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TERRY REID – Terry Reid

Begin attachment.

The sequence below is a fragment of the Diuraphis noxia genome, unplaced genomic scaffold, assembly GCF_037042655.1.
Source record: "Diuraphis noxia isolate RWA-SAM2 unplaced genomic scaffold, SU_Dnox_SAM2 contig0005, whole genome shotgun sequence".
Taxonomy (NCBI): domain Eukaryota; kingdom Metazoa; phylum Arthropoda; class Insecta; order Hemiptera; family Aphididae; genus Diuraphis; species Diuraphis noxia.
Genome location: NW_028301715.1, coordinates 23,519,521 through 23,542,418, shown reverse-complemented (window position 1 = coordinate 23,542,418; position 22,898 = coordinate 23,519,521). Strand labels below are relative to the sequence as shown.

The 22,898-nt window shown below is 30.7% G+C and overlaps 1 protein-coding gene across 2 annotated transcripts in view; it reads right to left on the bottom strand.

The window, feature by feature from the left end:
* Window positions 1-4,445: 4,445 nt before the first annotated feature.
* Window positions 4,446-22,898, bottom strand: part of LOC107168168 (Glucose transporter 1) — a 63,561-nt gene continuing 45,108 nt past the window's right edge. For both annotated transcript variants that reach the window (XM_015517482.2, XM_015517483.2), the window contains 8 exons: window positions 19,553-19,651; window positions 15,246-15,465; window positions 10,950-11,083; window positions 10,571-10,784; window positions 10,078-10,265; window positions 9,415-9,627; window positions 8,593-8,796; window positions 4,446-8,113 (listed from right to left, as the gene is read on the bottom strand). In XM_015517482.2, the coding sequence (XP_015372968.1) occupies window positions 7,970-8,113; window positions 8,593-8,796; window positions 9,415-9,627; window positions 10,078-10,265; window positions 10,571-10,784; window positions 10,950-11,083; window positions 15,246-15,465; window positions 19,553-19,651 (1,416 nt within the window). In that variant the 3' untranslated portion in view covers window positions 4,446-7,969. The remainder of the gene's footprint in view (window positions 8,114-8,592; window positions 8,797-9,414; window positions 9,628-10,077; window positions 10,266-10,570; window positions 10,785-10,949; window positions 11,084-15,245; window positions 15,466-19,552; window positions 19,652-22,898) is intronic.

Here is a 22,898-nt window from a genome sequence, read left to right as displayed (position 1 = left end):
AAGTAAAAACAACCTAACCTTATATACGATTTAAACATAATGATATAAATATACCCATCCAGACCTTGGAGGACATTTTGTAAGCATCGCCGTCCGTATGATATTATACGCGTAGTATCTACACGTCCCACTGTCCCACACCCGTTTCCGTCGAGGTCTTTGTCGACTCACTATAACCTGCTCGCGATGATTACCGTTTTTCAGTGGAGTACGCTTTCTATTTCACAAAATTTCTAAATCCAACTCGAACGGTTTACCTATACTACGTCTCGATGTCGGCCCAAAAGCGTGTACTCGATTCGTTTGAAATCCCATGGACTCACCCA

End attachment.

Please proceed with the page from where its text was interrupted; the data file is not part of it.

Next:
Terry Reid’s story is one of the great ‘what might have been’ tales of the 60’s/70’s. He released a couple of singles in 1967 and 1968, neither of which did much in the charts, but they did bring him to the attention of Jimmy Page, who asked him to join Led Zeppelin as vocalist. Reid had to decline as he was contracted to Mickie Most at Columbia, but he recommended Robert Plant and the rest is history. Reid then decamped to America where he recorded two albums which once again vanished without trace. More popular now than he was at the time, this self-titled album has been re-issued and shows what an under-rated talent he was. I recall having a cheapo compilation album in the 70’s on the MfP label, which was a collection of Mickie Most productions of the period, and it had a couple of Reid tracks on it, which always stood out because they were so much heavier than the rest of the lightweight fluff on there. I was really pleased, therefore, to discover than both ‘Superlungs My Supergirl’ and ‘Friends’ were on here, along with a host of other really great songs. Mostly self-penned, although it does feature covers of Dylan’s ‘Highway 61 Revisited’ and the aforementioned ‘Superlungs…’ (a Donovan classic), which are joined by a fine remake of ‘Stay With Me Baby’. Reid’s own songs easily stand up with these, with ‘Silver White Light’, ‘Rich Kid’s Blues’, and ‘Marking Time’ being particularly impressive, while ‘May Fly’ showcases his more reflective side. Reid’s voice is superb throughout, and his guitar playing hints that had he joined Zep he might have given Page a run for his money. The CD re-issue of this album is the perfect way to discover this sadly neglected artist, and it also includes a number of bonus tracks, including those early singles ‘The Hand Don’t Fit The Glove’ and ‘Better By Far’, and while they do not really fit in with the rest of the album, they are worth hearing as a piece of history.
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